My daughter is growing and changing, like she always has, but these last couple months seem different somehow. Her growth from little kid to big kid feels much more pronounced than that of her transition from toddler to little kid; or maybe now that she's nine and a half, I simply can't believe she will soon be ten years old.

Nevertheless, the changes in her over these last few months have been transformative. Fears are slowly being overcome and more risks are being taken. Opinions are growing stronger, arguments are more defiant (God help me), and emotions are more volatile; yet all with a level of understanding and maturity that is much more refined.

These long summer days, chalk full of beach play and the freedom from classmate influence and school pressure, have bred a more confident and determined girl. She is beginning to leap into life more, when before she had tread more carefully.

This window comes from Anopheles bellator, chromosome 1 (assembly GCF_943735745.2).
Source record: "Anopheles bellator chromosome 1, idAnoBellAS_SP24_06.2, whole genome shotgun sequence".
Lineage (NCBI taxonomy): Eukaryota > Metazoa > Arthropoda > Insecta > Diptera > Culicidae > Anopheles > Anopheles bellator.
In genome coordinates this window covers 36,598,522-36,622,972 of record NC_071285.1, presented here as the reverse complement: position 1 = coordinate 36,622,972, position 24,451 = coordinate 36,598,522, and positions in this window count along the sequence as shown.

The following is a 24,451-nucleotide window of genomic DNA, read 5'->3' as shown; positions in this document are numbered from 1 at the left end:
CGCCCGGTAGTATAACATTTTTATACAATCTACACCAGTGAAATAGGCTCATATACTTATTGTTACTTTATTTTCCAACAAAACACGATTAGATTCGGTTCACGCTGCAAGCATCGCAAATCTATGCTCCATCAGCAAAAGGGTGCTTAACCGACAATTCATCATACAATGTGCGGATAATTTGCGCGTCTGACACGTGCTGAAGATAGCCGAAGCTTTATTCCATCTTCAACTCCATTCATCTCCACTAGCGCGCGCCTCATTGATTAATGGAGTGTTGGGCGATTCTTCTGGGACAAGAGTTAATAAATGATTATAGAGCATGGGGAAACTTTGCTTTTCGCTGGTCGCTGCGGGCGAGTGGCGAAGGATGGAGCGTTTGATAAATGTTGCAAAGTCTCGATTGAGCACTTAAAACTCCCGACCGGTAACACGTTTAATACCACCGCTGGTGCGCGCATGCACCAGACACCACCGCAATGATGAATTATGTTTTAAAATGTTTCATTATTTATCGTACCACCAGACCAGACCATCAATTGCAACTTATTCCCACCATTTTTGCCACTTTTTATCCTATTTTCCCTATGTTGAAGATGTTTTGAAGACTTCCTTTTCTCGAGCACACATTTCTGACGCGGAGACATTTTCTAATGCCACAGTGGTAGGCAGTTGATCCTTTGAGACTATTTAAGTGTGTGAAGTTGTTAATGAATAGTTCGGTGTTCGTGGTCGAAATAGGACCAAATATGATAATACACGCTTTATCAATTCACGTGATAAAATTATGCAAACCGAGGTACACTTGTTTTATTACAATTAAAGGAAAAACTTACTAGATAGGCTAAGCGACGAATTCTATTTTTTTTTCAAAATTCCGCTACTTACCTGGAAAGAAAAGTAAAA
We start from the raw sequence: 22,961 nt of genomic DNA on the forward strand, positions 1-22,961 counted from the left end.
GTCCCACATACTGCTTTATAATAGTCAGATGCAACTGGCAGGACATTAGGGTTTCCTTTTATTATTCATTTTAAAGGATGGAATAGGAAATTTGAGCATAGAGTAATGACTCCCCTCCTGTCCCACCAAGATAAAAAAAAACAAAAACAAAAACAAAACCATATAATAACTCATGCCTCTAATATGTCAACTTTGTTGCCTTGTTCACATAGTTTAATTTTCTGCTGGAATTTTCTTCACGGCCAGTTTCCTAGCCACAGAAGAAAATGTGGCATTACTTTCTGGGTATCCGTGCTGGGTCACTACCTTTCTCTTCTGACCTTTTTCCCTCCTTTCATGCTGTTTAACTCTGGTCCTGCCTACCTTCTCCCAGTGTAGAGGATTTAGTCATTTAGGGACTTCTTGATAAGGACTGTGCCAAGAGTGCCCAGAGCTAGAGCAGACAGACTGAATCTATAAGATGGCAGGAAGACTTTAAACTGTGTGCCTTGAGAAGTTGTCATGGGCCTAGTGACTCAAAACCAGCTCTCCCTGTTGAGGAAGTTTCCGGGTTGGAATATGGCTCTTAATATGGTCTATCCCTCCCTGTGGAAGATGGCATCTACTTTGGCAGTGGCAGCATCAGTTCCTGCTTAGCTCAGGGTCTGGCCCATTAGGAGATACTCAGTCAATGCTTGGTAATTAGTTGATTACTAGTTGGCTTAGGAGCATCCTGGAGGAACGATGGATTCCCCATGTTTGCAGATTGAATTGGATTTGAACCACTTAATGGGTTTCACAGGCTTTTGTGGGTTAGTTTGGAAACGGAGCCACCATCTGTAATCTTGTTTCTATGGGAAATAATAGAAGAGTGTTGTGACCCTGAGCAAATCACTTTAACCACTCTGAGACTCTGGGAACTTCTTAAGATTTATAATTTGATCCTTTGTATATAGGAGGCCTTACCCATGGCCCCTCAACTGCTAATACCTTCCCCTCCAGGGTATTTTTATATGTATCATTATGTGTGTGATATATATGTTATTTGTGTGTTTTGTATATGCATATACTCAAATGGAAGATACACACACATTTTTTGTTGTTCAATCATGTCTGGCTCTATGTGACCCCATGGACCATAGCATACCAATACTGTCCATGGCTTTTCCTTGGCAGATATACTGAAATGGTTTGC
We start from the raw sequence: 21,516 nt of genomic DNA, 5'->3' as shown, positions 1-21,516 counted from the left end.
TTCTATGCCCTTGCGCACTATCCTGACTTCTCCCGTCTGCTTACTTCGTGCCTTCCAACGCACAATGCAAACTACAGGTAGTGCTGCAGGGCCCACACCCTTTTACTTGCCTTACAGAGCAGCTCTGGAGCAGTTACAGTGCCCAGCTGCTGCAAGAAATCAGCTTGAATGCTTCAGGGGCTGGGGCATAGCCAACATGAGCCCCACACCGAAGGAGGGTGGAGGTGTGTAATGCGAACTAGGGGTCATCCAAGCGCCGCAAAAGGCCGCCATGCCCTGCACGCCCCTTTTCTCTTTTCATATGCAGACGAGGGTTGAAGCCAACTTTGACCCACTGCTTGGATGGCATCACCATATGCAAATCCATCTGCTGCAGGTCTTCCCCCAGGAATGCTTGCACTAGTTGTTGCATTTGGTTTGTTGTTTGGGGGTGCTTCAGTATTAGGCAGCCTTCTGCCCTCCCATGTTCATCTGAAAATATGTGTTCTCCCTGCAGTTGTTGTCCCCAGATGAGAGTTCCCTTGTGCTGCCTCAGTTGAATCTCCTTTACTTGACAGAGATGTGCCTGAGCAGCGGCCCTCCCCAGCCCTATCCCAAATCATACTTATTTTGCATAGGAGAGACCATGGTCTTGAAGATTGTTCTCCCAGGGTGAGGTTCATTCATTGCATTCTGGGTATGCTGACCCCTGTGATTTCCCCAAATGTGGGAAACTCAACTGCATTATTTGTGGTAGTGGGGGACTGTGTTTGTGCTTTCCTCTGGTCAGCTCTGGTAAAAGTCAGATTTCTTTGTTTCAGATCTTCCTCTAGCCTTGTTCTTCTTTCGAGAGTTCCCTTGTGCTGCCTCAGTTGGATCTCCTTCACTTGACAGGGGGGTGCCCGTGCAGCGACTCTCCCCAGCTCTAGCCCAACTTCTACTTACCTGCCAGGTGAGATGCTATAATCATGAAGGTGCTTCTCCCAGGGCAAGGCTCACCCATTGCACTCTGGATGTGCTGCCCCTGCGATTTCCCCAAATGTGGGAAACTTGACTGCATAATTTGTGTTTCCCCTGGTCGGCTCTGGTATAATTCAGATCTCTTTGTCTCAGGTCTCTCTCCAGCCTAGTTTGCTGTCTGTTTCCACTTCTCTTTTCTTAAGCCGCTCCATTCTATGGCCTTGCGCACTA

As such, she now enters the ocean more confidently too, approaching the tumultuous surf like a warrior into battle. She has learned to wait for, catch, and ride the waves with both courage and elation, and she no longer seems to get so scared and discouraged when she is tossed about in the salty brine. Tears and quitting have since been replaced with dogged determination to get back out there and try again.

I am hoping this newfound resilience in the ocean will translate to her life in general, and that it will mirror how she takes on the tides of life when they toss her about. If it does, she will be unstoppable.

#likeagirl

*Originally posted exclusively on Instagram and Facebook.

I Grew These Feet

To my baby girl (and her feet) -